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Clinical relevance of urodynamic investigation tests prior to surgical correction of genital prolapse: a literature review

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Abstract

Urodynamic investigations have been advocated to be incorporated in the standard diagnostic workup of patients undergoing surgical correction of genital prolapse. Stress incontinence is reported by 40% of patients with genital prolapse. Urodynamic stress incontinence (USI) is diagnosed in 70–75% of these patients. Occult urodynamic stress incontinence (OUSI) is diagnosed in about 50% of the patients with genital prolapse not reporting stress incontinence before surgery. Performing urodynamic investigation in patients undergoing prolapse surgery may be valuable if diagnosing USI or OUSI results in the selection of the optimal treatment strategy. This treatment strategy is either a combination of prolapse and stress incontinence surgery or prolapse surgery at the beginning and re-evaluation of possible stress incontinence afterwards. The combination of prolapse and stress incontinence surgery has the advantage of attempting to solve two problems at the same moment, but carries an increased risk on unwanted side-effects, of which, voiding dysfunction and detrusor overactivity are the most important. This review presents a literature overview of what has been proven about the diagnostic and therapeutic value of urodynamic investigations in patients undergoing prolapse surgery.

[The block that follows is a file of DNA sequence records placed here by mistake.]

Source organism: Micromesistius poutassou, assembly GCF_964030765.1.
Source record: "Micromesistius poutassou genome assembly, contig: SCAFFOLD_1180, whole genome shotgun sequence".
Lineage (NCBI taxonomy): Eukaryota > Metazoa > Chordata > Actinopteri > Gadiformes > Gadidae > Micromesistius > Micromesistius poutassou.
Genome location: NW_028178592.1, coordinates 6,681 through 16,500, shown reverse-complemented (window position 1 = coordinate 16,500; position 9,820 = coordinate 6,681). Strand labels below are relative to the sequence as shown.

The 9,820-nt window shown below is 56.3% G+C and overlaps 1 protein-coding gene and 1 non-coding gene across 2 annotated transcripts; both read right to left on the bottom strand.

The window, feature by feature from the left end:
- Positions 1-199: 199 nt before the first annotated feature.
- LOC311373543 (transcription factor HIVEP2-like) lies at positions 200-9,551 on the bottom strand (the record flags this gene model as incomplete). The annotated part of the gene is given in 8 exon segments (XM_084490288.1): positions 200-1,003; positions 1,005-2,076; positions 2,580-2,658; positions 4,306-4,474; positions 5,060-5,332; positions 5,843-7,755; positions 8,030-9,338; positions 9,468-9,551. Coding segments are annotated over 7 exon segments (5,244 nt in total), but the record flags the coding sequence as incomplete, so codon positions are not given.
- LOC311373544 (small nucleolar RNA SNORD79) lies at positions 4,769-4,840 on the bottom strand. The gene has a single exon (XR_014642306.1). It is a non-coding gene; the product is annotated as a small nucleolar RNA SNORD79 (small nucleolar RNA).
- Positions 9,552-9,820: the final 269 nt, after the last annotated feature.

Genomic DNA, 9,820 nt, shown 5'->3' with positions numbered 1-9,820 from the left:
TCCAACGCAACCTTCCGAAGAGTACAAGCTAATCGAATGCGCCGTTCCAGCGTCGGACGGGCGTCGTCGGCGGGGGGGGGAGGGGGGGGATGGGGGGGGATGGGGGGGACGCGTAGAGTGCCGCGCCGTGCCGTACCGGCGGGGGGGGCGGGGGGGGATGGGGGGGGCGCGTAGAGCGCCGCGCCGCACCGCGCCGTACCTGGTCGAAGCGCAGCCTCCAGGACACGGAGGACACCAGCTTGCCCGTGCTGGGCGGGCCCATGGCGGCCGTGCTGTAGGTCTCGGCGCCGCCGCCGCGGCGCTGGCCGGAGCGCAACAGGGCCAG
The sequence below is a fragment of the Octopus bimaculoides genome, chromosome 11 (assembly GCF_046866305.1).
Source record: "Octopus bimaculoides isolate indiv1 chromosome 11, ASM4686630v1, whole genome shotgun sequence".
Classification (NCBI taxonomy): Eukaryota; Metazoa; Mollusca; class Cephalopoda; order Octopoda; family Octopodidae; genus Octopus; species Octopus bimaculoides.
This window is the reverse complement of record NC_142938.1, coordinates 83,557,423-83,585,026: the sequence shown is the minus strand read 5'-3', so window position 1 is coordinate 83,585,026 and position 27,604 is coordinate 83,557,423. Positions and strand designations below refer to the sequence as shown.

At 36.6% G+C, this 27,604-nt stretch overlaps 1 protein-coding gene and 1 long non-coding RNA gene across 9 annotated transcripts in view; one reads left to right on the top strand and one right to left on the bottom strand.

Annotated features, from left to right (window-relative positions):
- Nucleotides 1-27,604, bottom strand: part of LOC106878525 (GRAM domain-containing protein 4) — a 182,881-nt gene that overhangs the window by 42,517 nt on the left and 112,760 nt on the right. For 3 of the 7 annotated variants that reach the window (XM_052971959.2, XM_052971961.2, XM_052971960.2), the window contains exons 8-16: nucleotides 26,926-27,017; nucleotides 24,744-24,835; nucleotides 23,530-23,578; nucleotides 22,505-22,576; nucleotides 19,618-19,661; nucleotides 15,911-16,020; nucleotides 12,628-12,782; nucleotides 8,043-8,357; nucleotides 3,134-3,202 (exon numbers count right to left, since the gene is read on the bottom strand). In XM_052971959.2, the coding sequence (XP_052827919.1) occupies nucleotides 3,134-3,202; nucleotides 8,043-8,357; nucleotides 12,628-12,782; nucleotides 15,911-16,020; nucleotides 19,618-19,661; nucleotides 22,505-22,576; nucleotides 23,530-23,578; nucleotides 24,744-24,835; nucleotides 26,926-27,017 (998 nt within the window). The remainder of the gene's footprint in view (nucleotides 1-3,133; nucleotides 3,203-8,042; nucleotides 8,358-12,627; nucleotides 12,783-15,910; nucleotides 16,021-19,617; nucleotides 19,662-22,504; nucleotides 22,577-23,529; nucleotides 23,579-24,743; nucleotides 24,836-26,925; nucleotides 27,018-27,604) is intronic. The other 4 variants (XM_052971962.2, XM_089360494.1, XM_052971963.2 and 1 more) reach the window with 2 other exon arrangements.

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Correspondence to Jan-Paul W. R. Roovers.

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Roovers, JP.W.R., Oelke, M. Clinical relevance of urodynamic investigation tests prior to surgical correction of genital prolapse: a literature review. Int Urogynecol J 18, 455–460 (2007). https://doi.org/10.1007/s00192-006-0260-1

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  • DOI: https://doi.org/10.1007/s00192-006-0260-1

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